Similarly, when Candice Mumma, a conservative Christian woman employed in Connecticut, was fired after posting a controversial meme on her personal Facebook page, Mumma sued her employer for violating her rights under Section 31-51q of the Connecticut General Statutes. See Mumma v. Pathway Vet Alliance, 648 F. Supp. 3d 373 (D. Conn. 2023).

Section 31-51 q prohibits employers from discharging or disciplining employees for the exercise of their rights under the First Amendment and similar provisions in the state’s constitution, “provided such activity does not substantially or materially interfere with the employee’s bona fide job performance or the working relationship between the employee and the employer.”

The social media post in question had included the heading, “No Wonder Liberals Are So Confused,” under which appeared photographs of eight different political and cultural figures, each with a single-word caption such as the word “Indian” under a photograph of Senator Elizabeth Warren and the word “Woman” under a photograph of Caitlyn Jenner. Mumma’s employer became aware of the meme and terminated her employment, after which, Mumma sued.

In Mumma’s case, the employer’s motion for summary judgment was rejected as the court determined there were issues of material fact as to the reason for the termination. The employer had argued that Mumma’s employment was terminated because her social media post potentially violated anti-harassment laws, violated company policy and negatively impacted company operations. The employer also contended that Mumma was terminated due to concerns about the posting’s negative impact on the employer’s reputation and relationships within her team at work, and because of “actual complaints from co-workers.” Mumma, 648 F. Supp. at 393.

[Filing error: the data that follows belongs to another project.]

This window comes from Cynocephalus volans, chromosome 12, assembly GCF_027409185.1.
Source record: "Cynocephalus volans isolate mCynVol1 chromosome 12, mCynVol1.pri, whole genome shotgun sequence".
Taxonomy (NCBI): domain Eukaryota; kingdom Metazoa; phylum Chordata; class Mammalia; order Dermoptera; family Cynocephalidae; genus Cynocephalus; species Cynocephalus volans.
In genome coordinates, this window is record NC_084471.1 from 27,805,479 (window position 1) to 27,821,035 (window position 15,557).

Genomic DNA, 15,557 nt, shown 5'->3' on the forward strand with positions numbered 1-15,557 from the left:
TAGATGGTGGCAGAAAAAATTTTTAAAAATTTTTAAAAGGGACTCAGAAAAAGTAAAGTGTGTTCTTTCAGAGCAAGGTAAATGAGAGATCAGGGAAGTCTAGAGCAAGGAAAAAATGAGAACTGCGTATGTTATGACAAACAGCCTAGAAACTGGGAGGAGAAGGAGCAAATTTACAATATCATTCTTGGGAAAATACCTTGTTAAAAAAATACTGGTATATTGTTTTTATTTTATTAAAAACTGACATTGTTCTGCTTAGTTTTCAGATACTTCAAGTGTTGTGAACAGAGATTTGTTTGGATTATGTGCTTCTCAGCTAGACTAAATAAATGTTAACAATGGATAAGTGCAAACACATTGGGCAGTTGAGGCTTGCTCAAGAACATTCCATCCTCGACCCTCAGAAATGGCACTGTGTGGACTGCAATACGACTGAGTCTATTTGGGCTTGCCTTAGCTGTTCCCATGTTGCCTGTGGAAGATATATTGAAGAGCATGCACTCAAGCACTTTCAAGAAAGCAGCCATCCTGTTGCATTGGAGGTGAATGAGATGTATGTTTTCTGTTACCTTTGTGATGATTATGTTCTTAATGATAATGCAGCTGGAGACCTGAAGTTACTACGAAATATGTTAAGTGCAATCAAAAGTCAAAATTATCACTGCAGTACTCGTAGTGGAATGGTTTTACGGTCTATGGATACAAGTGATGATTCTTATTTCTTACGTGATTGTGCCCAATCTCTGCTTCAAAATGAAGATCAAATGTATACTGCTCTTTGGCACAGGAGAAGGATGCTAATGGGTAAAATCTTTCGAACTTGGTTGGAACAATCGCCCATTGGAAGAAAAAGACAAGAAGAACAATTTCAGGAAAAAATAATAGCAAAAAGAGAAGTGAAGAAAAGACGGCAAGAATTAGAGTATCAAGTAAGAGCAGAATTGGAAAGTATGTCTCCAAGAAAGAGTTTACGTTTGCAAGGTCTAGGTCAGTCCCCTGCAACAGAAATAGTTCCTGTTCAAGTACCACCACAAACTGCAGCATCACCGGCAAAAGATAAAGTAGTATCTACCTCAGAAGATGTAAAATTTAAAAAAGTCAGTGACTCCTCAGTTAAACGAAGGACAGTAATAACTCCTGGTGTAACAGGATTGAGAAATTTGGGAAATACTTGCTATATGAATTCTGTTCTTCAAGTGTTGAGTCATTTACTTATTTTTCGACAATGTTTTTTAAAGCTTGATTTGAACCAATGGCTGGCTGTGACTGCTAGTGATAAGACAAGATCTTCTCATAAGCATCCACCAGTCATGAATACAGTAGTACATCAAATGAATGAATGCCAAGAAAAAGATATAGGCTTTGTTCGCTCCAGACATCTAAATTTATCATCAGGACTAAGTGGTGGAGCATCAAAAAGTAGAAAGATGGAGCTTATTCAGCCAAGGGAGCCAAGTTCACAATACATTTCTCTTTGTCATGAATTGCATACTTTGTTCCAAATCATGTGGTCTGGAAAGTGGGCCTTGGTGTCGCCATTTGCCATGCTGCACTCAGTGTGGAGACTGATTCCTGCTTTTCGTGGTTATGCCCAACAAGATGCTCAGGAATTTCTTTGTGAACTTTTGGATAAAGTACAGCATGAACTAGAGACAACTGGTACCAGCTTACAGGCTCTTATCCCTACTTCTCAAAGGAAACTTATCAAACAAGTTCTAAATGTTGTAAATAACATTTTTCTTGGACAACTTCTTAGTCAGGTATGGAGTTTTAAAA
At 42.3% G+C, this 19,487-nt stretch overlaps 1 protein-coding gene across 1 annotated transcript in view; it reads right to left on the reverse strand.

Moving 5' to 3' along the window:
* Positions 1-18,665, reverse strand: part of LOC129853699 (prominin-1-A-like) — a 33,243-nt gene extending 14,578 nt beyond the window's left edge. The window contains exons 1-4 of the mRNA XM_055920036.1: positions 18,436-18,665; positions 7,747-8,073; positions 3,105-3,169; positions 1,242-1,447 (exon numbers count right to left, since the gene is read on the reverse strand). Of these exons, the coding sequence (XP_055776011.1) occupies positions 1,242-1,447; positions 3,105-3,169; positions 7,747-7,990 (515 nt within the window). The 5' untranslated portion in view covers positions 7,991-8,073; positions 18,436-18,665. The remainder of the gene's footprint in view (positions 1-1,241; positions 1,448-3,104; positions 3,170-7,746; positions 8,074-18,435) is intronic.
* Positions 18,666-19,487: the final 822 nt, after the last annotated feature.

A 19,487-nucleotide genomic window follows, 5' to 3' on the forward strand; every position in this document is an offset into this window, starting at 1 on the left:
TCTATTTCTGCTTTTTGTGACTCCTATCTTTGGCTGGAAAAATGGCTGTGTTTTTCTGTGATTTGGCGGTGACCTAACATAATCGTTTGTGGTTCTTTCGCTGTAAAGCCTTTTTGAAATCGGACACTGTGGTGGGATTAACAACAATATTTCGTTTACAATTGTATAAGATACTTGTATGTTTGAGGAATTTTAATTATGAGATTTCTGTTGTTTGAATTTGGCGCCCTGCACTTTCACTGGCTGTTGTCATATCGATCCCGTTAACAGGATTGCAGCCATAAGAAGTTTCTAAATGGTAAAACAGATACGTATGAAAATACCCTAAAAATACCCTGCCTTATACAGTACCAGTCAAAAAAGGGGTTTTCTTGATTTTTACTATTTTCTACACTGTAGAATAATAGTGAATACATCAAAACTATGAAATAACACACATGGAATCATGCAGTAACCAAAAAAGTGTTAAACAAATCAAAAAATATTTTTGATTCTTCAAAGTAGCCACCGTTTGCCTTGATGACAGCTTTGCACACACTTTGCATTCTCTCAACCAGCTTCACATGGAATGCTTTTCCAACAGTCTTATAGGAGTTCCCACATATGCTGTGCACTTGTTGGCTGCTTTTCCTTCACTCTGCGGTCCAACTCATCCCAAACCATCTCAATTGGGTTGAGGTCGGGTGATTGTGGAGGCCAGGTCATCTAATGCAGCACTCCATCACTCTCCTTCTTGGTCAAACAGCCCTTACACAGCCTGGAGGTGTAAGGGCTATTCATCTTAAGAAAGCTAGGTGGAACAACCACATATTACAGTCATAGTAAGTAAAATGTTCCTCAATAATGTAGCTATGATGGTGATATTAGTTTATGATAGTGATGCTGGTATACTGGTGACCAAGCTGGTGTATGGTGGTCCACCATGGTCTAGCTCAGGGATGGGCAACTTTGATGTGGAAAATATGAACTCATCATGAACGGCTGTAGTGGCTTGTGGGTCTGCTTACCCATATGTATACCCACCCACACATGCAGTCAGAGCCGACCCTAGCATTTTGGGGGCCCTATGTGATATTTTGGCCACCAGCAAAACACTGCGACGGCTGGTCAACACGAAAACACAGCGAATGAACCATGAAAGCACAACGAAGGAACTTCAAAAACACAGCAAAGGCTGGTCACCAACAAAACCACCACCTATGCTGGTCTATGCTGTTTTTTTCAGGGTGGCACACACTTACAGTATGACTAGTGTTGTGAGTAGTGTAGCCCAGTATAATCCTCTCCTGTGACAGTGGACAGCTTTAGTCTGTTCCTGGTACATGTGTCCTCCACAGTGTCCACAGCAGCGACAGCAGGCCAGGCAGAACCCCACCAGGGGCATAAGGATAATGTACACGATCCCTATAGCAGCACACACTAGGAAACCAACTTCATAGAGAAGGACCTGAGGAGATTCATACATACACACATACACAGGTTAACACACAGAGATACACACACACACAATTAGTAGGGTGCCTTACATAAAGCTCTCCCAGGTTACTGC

However, the court noted that none of the complaining co-workers had specifically requested Mumma be terminated as a result of her posts, and depositions of key employees indicated other reasons for the termination, including that Mumma was terminated because she had “posted something to social media that was offensive and derogatory to multiple groups of people” and that she was terminated because the post was “offensive and did not comply with our employee handbook standards, our values, and showed disregard for diversity, equity, and inclusion.”

In considering these and other reasons given for the termination, the court concluded that the “common thread … is that the company regarded Mumma’s speech as ‘offensive,’ and while a reasonable jury could infer that this is a form of shorthand for concern about the disruption that might flow from an offensive meme, it could also conclude on the current record that [the employer] was simply offended by the content of the speech.”

In light of the factual disputes regarding the basis for the termination, the court declined to grant summary judgment on Mumma’s free speech claims against her employer under Section 31-51q of the Connecticut General Statutes.

In these increasingly polarized times, where many individuals are compelled to use social media and other public platforms to express their political views, the interaction of political speech and the workplace is poised to grow increasingly complex. Employers must toe the line between protected employee activity and protecting corporate reputations.

The reactions of the courts and legislatures thus far will be instructive as the country enters the contentious 2024 presidential election cycle. Employers must be wary of overstepping boundaries with employees, and employees must be aware that job protection in the face of controversial public speech is not a Constitutional right.

Reprinted with permission from the February 09, 2024 edition of the New York Law Journal © 2024 ALM Global Properties, LLC. All rights reserved.